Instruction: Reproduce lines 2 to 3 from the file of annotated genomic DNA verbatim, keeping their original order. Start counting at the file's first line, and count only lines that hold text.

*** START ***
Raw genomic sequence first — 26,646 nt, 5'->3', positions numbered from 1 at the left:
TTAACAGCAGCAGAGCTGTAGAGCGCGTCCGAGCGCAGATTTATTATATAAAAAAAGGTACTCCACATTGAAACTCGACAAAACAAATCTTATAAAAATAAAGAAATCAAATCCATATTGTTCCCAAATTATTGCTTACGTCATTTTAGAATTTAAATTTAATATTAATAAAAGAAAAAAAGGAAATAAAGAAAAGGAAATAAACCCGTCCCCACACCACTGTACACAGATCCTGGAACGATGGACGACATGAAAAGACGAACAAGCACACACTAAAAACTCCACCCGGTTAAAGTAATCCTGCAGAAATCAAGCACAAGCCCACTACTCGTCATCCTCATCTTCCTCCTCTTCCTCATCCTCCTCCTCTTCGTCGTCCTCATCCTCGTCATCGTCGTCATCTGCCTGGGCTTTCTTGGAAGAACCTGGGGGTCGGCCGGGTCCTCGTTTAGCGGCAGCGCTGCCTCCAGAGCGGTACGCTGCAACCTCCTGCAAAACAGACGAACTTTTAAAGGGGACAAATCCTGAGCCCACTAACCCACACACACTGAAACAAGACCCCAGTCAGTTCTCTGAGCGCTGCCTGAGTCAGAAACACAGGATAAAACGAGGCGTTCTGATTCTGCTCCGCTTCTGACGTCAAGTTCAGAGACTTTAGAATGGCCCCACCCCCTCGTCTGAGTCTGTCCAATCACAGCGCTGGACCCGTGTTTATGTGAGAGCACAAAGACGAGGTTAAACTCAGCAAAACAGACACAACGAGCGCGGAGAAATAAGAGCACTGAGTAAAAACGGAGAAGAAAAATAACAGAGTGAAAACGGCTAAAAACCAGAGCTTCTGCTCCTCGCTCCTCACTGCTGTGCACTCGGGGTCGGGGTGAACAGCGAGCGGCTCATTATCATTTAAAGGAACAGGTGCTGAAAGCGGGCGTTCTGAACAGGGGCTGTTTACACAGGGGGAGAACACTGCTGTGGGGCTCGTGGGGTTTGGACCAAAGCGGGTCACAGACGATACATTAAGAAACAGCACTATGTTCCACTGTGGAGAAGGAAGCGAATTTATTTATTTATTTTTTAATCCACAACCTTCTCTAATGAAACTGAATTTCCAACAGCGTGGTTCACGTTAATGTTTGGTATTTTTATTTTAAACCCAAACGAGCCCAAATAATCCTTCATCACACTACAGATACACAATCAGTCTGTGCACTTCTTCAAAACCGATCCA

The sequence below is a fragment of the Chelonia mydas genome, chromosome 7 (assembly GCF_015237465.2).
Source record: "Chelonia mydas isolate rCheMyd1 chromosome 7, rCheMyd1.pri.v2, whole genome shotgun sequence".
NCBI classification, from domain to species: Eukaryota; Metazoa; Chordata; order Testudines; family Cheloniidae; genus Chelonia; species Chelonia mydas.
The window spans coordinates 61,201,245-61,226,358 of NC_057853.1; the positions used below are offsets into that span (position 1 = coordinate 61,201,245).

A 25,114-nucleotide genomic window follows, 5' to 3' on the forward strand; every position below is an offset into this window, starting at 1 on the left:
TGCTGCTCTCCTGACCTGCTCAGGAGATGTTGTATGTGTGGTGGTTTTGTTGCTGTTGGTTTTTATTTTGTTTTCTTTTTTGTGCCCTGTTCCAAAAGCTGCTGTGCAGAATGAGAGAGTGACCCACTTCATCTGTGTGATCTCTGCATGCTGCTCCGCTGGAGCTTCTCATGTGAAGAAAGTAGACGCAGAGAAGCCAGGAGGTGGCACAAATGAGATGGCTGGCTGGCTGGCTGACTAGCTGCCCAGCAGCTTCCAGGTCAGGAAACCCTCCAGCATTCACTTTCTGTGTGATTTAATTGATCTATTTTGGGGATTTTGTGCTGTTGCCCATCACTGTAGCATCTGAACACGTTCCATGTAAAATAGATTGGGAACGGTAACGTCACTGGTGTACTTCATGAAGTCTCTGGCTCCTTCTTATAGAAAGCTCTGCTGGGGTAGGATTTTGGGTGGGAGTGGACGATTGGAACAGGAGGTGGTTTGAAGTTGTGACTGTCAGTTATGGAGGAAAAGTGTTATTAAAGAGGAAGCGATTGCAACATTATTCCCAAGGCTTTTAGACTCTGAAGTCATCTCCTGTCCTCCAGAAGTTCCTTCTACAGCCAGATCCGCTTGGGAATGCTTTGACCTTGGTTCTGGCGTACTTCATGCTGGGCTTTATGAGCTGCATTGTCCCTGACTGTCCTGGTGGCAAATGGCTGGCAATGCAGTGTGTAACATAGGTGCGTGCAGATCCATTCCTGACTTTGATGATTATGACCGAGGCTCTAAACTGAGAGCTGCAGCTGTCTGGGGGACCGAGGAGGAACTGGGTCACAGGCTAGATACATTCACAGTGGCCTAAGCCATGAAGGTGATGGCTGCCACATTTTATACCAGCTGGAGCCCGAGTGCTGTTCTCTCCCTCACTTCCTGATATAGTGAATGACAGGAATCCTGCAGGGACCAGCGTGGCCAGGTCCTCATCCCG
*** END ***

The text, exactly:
TTAACAGCAGCAGAGCTGTAGAGCGCGTCCGAGCGCAGATTTATTATATAAAAAAAGGTACTCCACATTGAAACTCGACAAAACAAATCTTATAAAAATAAAGAAATCAAATCCATATTGTTCCCAAATTATTGCTTACGTCATTTTAGAATTTAAATTTAATATTAATAAAAGAAAAAAAGGAAATAAAGAAAAGGAAATAAACCCGTCCCCACACCACTGTACACAGATCCTGGAACGATGGACGACATGAAAAGACGAACAAGCACACACTAAAAACTCCACCCGGTTAAAGTAATCCTGCAGAAATCAAGCACAAGCCCACTACTCGTCATCCTCATCTTCCTCCTCTTCCTCATCCTCCTCCTCTTCGTCGTCCTCATCCTCGTCATCGTCGTCATCTGCCTGGGCTTTCTTGGAAGAACCTGGGGGTCGGCCGGGTCCTCGTTTAGCGGCAGCGCTGCCTCCAGAGCGGTACGCTGCAACCTCCTGCAAAACAGACGAACTTTTAAAGGGGACAAATCCTGAGCCCACTAACCCACACACACTGAAACAAGACCCCAGTCAGTTCTCTGAGCGCTGCCTGAGTCAGAAACACAGGATAAAACGAGGCGTTCTGATTCTGCTCCGCTTCTGACGTCAAGTTCAGAGACTTTAGAATGGCCCCACCCCCTCGTCTGAGTCTGTCCAATCACAGCGCTGGACCCGTGTTTATGTGAGAGCACAAAGACGAGGTTAAACTCAGCAAAACAGACACAACGAGCGCGGAGAAATAAGAGCACTGAGTAAAAACGGAGAAGAAAAATAACAGAGTGAAAACGGCTAAAAACCAGAGCTTCTGCTCCTCGCTCCTCACTGCTGTGCACTCGGGGTCGGGGTGAACAGCGAGCGGCTCATTATCATTTAAAGGAACAGGTGCTGAAAGCGGGCGTTCTGAACAGGGGCTGTTTACACAGGGGGAGAACACTGCTGTGGGGCTCGTGGGGTTTGGACCAAAGCGGGTCACAGACGATACATTAAGAAACAGCACTATGTTCCACTGTGGAGAAGGAAGCGAATTTATTTATTTATTTTTTAATCCACAACCTTCTCTAATGAAACTGAATTTCCAACAGCGTGGTTCACGTTAATGTTTGGTATTTTTATTTTAAACCCAAACGAGCCCAAATAATCCTTCATCACACTACAGATACACAATCAGTCTGTGCACTTCTTCAAAACCGATCCA

The sequence below is a fragment of the Chelonia mydas genome, chromosome 7 (assembly GCF_015237465.2).